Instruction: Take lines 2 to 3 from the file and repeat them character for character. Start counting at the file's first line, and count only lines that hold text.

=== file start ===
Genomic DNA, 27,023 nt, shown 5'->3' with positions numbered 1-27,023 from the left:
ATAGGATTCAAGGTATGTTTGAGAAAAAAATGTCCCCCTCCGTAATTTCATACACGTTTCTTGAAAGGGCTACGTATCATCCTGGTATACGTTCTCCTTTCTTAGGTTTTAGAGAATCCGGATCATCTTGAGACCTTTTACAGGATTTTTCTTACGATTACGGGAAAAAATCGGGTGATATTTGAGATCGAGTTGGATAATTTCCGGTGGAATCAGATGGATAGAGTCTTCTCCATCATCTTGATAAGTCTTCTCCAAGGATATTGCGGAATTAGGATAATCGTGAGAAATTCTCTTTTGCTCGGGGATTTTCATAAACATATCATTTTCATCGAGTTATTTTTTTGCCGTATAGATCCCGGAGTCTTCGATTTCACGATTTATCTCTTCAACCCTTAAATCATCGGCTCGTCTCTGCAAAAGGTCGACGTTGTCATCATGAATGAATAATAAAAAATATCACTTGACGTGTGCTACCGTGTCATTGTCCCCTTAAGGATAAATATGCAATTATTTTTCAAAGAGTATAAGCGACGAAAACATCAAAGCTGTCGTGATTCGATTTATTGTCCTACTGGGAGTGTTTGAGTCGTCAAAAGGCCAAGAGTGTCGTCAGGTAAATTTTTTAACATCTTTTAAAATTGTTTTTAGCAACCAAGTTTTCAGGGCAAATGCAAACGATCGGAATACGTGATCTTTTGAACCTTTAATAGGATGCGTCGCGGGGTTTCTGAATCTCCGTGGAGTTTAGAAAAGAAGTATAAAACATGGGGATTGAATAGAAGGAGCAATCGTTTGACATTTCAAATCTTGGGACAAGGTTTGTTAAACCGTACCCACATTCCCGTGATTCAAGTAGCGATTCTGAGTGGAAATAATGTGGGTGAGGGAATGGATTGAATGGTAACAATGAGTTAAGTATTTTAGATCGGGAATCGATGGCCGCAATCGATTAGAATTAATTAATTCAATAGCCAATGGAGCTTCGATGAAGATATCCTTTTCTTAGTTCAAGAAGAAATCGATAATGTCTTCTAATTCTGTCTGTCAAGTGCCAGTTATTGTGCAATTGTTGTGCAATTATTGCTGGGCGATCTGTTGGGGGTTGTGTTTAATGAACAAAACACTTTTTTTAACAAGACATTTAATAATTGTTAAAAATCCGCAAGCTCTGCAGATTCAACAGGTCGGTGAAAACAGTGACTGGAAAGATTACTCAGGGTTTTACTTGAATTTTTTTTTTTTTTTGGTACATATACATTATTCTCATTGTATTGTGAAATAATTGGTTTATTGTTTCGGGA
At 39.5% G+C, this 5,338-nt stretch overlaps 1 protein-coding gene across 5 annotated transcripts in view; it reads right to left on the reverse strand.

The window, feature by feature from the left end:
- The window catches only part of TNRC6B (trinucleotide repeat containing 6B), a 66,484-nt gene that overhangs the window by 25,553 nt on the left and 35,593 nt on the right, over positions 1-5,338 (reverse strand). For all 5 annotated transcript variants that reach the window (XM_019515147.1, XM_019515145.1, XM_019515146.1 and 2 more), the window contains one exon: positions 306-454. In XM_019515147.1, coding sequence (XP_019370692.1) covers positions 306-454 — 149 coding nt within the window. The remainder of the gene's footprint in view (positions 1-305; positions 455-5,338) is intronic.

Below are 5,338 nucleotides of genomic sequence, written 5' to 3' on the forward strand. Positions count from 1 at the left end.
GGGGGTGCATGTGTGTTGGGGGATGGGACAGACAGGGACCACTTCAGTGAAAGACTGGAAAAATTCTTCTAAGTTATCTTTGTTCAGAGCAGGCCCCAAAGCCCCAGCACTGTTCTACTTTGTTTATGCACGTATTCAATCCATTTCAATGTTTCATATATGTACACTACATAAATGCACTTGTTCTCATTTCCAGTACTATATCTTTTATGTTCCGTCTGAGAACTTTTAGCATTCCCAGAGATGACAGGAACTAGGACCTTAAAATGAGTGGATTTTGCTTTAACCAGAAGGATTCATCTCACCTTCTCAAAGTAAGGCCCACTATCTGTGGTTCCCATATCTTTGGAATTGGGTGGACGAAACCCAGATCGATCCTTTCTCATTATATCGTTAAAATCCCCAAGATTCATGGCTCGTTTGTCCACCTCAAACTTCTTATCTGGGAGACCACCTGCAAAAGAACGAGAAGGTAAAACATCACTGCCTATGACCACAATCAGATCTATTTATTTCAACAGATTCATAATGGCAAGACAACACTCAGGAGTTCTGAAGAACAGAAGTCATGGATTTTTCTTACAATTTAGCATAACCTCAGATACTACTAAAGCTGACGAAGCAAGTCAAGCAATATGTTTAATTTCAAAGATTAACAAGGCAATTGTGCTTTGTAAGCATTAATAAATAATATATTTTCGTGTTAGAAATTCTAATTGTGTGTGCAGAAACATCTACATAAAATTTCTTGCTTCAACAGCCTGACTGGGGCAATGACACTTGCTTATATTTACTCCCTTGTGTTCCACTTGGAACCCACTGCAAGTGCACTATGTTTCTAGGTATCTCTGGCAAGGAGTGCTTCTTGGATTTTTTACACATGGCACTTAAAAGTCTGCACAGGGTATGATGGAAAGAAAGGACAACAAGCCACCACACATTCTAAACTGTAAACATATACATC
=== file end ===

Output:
ATAGGATTCAAGGTATGTTTGAGAAAAAAATGTCCCCCTCCGTAATTTCATACACGTTTCTTGAAAGGGCTACGTATCATCCTGGTATACGTTCTCCTTTCTTAGGTTTTAGAGAATCCGGATCATCTTGAGACCTTTTACAGGATTTTTCTTACGATTACGGGAAAAAATCGGGTGATATTTGAGATCGAGTTGGATAATTTCCGGTGGAATCAGATGGATAGAGTCTTCTCCATCATCTTGATAAGTCTTCTCCAAGGATATTGCGGAATTAGGATAATCGTGAGAAATTCTCTTTTGCTCGGGGATTTTCATAAACATATCATTTTCATCGAGTTATTTTTTTGCCGTATAGATCCCGGAGTCTTCGATTTCACGATTTATCTCTTCAACCCTTAAATCATCGGCTCGTCTCTGCAAAAGGTCGACGTTGTCATCATGAATGAATAATAAAAAATATCACTTGACGTGTGCTACCGTGTCATTGTCCCCTTAAGGATAAATATGCAATTATTTTTCAAAGAGTATAAGCGACGAAAACATCAAAGCTGTCGTGATTCGATTTATTGTCCTACTGGGAGTGTTTGAGTCGTCAAAAGGCCAAGAGTGTCGTCAGGTAAATTTTTTAACATCTTTTAAAATTGTTTTTAGCAACCAAGTTTTCAGGGCAAATGCAAACGATCGGAATACGTGATCTTTTGAACCTTTAATAGGATGCGTCGCGGGGTTTCTGAATCTCCGTGGAGTTTAGAAAAGAAGTATAAAACATGGGGATTGAATAGAAGGAGCAATCGTTTGACATTTCAAATCTTGGGACAAGGTTTGTTAAACCGTACCCACATTCCCGTGATTCAAGTAGCGATTCTGAGTGGAAATAATGTGGGTGAGGGAATGGATTGAATGGTAACAATGAGTTAAGTATTTTAGATCGGGAATCGATGGCCGCAATCGATTAGAATTAATTAATTCAATAGCCAATGGAGCTTCGATGAAGATATCCTTTTCTTAGTTCAAGAAGAAATCGATAATGTCTTCTAATTCTGTCTGTCAAGTGCCAGTTATTGTGCAATTGTTGTGCAATTATTGCTGGGCGATCTGTTGGGGGTTGTGTTTAATGAACAAAACACTTTTTTTAACAAGACATTTAATAATTGTTAAAAATCCGCAAGCTCTGCAGATTCAACAGGTCGGTGAAAACAGTGACTGGAAAGATTACTCAGGGTTTTACTTGAATTTTTTTTTTTTTTTGGTACATATACATTATTCTCATTGTATTGTGAAATAATTGGTTTATTGTTTCGGGA
At 39.5% G+C, this 5,338-nt stretch overlaps 1 protein-coding gene across 5 annotated transcripts in view; it reads right to left on the reverse strand.